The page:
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Home > News > PTI

N-talks: India, US narrow differences

June 14, 2006 20:03 IST
Last Updated: June 14, 2006 22:50 IST

Seeking to conclude the bilateral nuclear agreement at the earliest, India and the US on Wednesday narrowed down differences on various issues as they wrapped up the first round of official-level talks in New Delhi with "good progress".

After three days of tough negotiations on issues like atomic fuel supply, storage, export control and sale of technology, the two sides decided to hold "fairly soon" the second round of discussions to conclude the Peaceful Nuclear Cooperation Agreement, also called 123 Agreement.

The two sides had "very productive discussions", sources told PTI.

The two countries made "good progress towards reaching an agreed text" on the pact, the sources said.

The first round of formal talks saw the two countries discuss contentious issues like future nuclear testing by India and assurances on atomic fuel supplies by the US.

At the talks, the Indian side was led by S Jai Shankar, joint secretary (America) in the external affairs ministry, while the US delegation was headed by Richard Stratford, director of the Department of Energy.

The Indian delegation also comprised officials from the Department of Atomic Energy, while the US side includes representatives from the State Department and Bureau of Security and Non-proliferation.

The US side appeared satisfied with the talks, the sources said.

The officials of the two countries will now report to their respective governments and finalise the date for the next round of talks.

During the first round of formal talks, the two countries narrowed down differences on various aspects, including the quantity of fuel that can be stored by India after import of fuel starts, the sources said.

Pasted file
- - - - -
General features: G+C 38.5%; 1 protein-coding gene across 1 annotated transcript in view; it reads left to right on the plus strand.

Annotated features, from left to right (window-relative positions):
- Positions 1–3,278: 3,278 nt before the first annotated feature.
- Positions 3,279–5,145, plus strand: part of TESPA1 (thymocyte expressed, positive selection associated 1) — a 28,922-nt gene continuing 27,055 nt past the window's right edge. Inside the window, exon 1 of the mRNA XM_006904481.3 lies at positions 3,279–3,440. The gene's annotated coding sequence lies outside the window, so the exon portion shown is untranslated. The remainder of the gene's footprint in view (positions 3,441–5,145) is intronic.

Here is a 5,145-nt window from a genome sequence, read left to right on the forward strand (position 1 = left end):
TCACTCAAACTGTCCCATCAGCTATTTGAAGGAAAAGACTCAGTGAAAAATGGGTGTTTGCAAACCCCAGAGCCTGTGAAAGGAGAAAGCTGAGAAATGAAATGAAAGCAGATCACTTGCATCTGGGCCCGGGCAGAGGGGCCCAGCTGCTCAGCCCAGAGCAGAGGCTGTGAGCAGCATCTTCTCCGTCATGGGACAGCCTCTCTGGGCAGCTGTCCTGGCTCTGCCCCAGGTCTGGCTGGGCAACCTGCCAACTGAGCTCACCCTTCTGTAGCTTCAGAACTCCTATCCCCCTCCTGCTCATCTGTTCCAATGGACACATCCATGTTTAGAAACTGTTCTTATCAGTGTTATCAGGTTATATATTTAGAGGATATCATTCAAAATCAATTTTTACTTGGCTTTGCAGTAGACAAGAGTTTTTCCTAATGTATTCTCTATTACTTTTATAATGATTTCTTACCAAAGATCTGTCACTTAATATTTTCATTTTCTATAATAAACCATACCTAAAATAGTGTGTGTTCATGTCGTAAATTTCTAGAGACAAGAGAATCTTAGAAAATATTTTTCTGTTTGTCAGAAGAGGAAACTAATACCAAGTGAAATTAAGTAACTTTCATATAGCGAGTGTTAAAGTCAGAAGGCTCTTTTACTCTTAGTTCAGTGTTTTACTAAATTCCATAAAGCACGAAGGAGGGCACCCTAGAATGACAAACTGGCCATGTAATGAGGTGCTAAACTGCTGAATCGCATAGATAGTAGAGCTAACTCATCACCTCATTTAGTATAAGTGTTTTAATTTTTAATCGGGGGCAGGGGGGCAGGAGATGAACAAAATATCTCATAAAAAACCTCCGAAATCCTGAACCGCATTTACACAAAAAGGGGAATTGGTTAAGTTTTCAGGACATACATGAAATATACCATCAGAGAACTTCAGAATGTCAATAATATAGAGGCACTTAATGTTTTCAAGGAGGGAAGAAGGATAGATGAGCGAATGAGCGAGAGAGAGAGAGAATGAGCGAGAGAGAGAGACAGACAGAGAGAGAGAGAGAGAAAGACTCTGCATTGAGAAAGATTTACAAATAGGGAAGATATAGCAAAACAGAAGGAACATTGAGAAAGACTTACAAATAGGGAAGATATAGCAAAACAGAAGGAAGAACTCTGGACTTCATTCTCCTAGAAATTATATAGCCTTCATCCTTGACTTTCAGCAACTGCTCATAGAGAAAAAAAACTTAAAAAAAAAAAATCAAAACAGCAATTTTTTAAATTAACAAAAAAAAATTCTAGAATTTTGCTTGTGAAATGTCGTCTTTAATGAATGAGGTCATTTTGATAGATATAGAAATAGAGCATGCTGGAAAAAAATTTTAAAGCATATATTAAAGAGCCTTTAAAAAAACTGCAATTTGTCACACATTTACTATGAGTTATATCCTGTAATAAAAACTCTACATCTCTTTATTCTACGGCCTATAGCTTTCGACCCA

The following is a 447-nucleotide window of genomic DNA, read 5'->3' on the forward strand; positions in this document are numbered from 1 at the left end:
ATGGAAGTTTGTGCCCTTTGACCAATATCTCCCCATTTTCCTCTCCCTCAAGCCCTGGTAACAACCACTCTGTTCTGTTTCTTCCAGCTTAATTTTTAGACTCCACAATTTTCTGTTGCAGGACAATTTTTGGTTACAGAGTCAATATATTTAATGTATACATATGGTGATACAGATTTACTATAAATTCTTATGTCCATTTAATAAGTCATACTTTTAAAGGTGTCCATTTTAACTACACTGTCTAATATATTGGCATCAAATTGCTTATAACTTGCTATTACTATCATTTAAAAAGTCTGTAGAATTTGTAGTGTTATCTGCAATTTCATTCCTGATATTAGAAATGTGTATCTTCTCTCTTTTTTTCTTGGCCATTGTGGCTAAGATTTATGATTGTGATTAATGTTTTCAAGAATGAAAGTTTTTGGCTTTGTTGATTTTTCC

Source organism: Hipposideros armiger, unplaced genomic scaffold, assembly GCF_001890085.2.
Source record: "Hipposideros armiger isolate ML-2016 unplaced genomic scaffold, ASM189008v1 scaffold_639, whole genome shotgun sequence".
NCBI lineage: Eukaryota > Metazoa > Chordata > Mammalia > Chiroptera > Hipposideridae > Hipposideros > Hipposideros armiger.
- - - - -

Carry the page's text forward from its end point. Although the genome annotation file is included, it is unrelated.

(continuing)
"The first round has been positive and constructive," they said adding, both sides expressed desire to conclude the agreement at the earliest.

Further discussions will have to be held on contentious issues like nuclear testing by India in future and assurances by the US on uninterrupted fuel supplies.

In the proposed agreement, the US has been seeking inclusion of a clause which says that cooperation will be snapped if India were to conduct a nuclear test in the future.

Washington's insistence in this regard comes in the backdrop of intense pressure from US lawmakers and experts.

New Delhi has refused to accept it, saying it has already declared unilateral moratorium on nuclear tests and its commitment in this regard has been mentioned in the July 18 Joint Statement with the US.

India does not want to give a legal status to its unilateral moratorium by including it in the agreement. It points out that the US law already has a clause, which states that Washington will snap ties with a country that explodes a nuclear device.

On its part, New Delhi is willing to reiterate in the bilateral agreement its assertion on unilateral moratorium on nuclear testing and a middle path is being found.

The two sides also have to reach an understanding on India's insistence on the US giving assurances on uninterrupted nuclear fuel supplies.

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Sub: N-deal with US

The deal's advantages to India are not being made visible by any one who has a close understanding of it. On the face of it ...

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